6. Bruno IMUA after start-up logs on Bruno XMPP server 23b with Bruno JID (email@example.com/worksation and/or bruno@jabster.Ql/mobile in dependence of the host Bruno uses at the moment) and password. Similarly to step 1 above, Bruno XMPP server 23b broadcasts to all XMPP users that subscribed to Bruno presence information about his availability.
 7. Bruno IMUA periodically checks if any new messages are present at Bruno incoming mail server 22b, wherein period between checks (T2) may be shorter than period T1 predetermined for sending (cf. step 4 above). T2 may be set for example to 1 minute. If any new message is detected or downloaded from MTA server 22b Bruno IMUA may determine if this is a P2P request message. Such determination may for example involve comparing a message header, body or a message attachment with a predefined P2P request message template. This determination may also involve decrypting data contained in a P2P request message.
 8. After a P2P request is received, Bruno IMUA knowing Alice P2P connection parameters such as Alice FQDA and JID, IP address of the Alice host 12b, IP address of a router 25b, through which Alice connects with the Internet, unique identifier of the P2P request message, etc. may connect with the Alice IMUA. For example Bruno IMUA may:
 a) knowing IP of the Alice host 12b, check if this is a public IP address and if so--attempt to establish direct P2P connection with Alice host. If--as in the case illustrated in the drawing--it is not a public address, then:
 b) knowing IP address of Alice router 25b, check if this is the IP address of Bruno router (25a or 25c) and if so (both Bruno and Alice operate within the same LAN)--attempt to establish direct P2P connection with Alice host at her private IP address. If--as in the case illustrated in the drawing--it is not the same network, then:
 c) knowing Alice JID, display a message asking if Bruno wants to add Alice (JID) to his contact list (roster), wherein negative response may disallow Alice to send her primary message, as well other messages to Bruno via P2P in the future:
 d) knowing Alice JID, send via Bruno XMPP server 23b to Alice XMPP server 23a an Outbound Subscription Request (as defined in RFC 6121) providing unique P2P request message ID to identify such a request:
 e) knowing Alice JID, send via Bruno XMPP server 23b to Alice XMPP server 23a a clearance message in which he informs about his willingness to receive Alice primary message, for example providing within this clearance message the unique identifier of the received P2P request message (cf. step 4 above);
 f) knowing Alice FQDA, send to Alice IMUA via SMTP+POP3/IMAP protocols (31c or 31d, 31b and 31a) P2P confirmation message containing Bruno JID.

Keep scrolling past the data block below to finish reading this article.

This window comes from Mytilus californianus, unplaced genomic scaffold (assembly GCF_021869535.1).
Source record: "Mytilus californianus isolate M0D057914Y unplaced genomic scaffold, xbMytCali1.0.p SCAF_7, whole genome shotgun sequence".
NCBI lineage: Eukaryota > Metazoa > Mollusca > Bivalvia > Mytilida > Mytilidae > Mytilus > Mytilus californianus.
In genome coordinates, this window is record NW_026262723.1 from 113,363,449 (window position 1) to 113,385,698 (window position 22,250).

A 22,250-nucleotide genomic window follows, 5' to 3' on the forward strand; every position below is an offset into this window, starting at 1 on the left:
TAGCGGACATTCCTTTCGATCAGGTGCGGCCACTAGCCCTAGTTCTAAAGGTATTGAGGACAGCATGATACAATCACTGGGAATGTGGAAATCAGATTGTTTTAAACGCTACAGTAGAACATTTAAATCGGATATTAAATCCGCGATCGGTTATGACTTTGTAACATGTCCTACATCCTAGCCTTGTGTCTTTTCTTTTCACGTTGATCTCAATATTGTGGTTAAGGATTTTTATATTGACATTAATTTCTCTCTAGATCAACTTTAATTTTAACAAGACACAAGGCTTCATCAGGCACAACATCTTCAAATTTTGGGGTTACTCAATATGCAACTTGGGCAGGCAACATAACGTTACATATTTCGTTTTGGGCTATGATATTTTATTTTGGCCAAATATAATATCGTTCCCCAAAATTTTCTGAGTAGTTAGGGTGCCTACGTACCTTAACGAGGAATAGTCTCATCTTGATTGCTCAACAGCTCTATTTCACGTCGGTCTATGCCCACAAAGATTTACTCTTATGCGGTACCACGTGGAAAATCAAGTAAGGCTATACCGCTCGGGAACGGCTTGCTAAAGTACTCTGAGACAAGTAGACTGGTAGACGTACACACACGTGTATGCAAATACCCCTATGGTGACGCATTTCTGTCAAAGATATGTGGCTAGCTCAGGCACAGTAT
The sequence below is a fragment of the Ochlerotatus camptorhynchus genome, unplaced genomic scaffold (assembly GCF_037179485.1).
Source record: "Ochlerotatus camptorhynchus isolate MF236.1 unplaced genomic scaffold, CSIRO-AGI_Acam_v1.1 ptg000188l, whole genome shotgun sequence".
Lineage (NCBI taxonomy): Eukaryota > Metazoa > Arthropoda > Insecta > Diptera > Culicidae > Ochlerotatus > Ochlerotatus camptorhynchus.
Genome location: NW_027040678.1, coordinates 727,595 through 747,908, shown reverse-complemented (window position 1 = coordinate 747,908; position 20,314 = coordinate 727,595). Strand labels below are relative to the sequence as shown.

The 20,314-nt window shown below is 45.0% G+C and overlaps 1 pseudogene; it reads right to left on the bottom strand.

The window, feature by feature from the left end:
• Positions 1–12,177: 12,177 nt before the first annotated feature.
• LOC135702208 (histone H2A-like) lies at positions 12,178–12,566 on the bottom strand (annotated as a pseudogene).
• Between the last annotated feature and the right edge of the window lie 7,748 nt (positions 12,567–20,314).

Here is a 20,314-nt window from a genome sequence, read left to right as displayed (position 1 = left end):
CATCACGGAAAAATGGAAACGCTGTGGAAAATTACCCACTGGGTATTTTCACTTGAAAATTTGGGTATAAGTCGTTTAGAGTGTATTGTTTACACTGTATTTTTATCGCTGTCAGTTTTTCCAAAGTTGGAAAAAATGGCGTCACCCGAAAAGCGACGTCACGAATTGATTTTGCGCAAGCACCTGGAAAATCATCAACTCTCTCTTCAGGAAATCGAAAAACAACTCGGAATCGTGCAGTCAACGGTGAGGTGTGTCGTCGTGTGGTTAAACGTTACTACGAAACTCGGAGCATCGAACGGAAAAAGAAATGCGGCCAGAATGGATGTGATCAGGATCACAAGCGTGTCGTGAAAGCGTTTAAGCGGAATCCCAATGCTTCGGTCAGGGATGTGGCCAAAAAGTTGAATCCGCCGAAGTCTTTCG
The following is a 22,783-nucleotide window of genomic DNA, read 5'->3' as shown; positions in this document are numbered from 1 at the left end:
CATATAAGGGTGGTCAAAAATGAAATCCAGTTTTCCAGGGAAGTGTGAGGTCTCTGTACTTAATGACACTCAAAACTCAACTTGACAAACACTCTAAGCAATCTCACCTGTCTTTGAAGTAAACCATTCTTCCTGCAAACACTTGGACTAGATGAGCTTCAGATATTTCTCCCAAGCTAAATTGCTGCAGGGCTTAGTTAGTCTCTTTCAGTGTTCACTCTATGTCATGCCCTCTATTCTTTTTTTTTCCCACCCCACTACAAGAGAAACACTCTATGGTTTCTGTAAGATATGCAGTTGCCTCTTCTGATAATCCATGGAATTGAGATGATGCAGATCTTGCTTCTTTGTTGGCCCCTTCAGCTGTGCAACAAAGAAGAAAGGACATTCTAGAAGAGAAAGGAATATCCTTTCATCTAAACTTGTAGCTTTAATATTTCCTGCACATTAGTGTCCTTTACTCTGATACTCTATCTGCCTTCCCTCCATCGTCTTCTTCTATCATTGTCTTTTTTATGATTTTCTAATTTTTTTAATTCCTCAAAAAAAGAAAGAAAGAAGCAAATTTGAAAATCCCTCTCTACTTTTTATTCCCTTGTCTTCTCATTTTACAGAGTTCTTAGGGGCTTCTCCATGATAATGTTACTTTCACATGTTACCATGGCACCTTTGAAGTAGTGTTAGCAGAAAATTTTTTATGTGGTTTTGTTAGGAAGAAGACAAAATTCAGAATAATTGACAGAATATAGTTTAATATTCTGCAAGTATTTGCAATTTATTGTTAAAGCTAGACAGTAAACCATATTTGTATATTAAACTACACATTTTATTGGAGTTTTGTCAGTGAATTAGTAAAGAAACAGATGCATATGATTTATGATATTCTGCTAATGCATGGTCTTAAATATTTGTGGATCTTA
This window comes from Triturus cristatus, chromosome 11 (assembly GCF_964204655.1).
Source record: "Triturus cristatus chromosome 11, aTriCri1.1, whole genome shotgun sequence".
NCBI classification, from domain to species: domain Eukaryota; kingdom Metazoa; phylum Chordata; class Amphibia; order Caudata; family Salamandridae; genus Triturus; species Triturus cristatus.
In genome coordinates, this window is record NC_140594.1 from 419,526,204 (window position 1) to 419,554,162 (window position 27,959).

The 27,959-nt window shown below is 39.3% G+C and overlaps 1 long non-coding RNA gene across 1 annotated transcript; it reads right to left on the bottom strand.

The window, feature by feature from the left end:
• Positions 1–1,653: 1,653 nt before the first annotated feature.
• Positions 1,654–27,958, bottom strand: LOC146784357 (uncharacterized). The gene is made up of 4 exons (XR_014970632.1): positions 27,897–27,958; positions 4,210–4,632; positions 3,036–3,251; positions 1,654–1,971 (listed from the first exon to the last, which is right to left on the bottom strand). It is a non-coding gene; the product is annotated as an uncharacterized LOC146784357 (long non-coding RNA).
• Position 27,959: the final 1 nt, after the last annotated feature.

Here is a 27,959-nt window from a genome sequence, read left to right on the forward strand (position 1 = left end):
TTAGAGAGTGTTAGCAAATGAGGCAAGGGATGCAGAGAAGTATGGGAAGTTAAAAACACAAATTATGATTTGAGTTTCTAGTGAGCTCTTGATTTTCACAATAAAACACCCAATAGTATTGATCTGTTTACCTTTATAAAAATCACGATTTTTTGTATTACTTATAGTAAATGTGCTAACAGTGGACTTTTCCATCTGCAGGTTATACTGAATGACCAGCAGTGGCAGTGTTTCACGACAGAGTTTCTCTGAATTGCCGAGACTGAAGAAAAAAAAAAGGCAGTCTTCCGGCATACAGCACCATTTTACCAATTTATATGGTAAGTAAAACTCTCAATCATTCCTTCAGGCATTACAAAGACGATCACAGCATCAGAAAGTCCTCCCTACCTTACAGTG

9. P2P transmission begins as soon as the parties exchanged parameters necessary for a P2P connection and Jingle protocol defined in XEP-0166 (incorporated herein to the content of the present application by reference) may be used to transfer Alice primary message to Bruno. In general Jingle contains three parts of various specifications: core session management, transmitted application (data) format (e.g., voice chat, video chat, file transfer) and transport methods (e.g., TCP, UDP, ICE, application-specific transports). Initiation of a data stream in a Jingle session may include the following steps (in case of Alice and Bruno):
 a1) Alice (Initiator, message sender) sends to Bruno (roster member, target, message recipient) a connection XMPP stanza; if Bruno accepts the connection in reply it sends to Alice an acceptance stanza. or
 a2) Bruno (initiator, message recipient) sends to Allee (roster member, target message sender) a connection XMPP stanza; if Alice accepts the connection it sends to Bruno an acceptance stanza,
 b) Both parties negotiate the data connection details over XMPP exchanging XMPP stanzas concerning possible connection pathways (transport candidates), security levels, acceptable data formats, etc.
 c) The Peer to Peer media session begins between Alice and Bruno and continues until a redirect or terminate request, or until the data channel is broken.
 It is an advantage of a Jingle XMPP protocol that it implements mechanisms enabling for direct communication between hosts located behind firewalls, NAT, PAT, etc., as defined In XEP-0176 (Jingle ICE Transport), XEP-0177 (Jingle Raw UDP Transport), XEP-0179 (Jingle IAX Transport), XEP-0234 (Jingle File Transfer), XEP-0251 (Jingle Session Transfer), XEP-0278 (Jingle Relay Nodes Jingle Nodes Project) and many others. According to Jingle protocol signaling XMPP channel is separated from data transmission channel; application format is separated from data transmission channel; application format is separated from transport method, and furthermore deleting, modifying and adding new application formats and transport methods is possible even during the progress of a connection. STUN servers 21a (Alice) and 21b (Bruno), as well as relay server 4b may obviously be employed in the P2P transmission. Open source library "libjingle" (https://developers.google.com/talk/libjingle) by Google Inc. is one of Jingle implementations that may be employed for P2P transmission according to the present invention.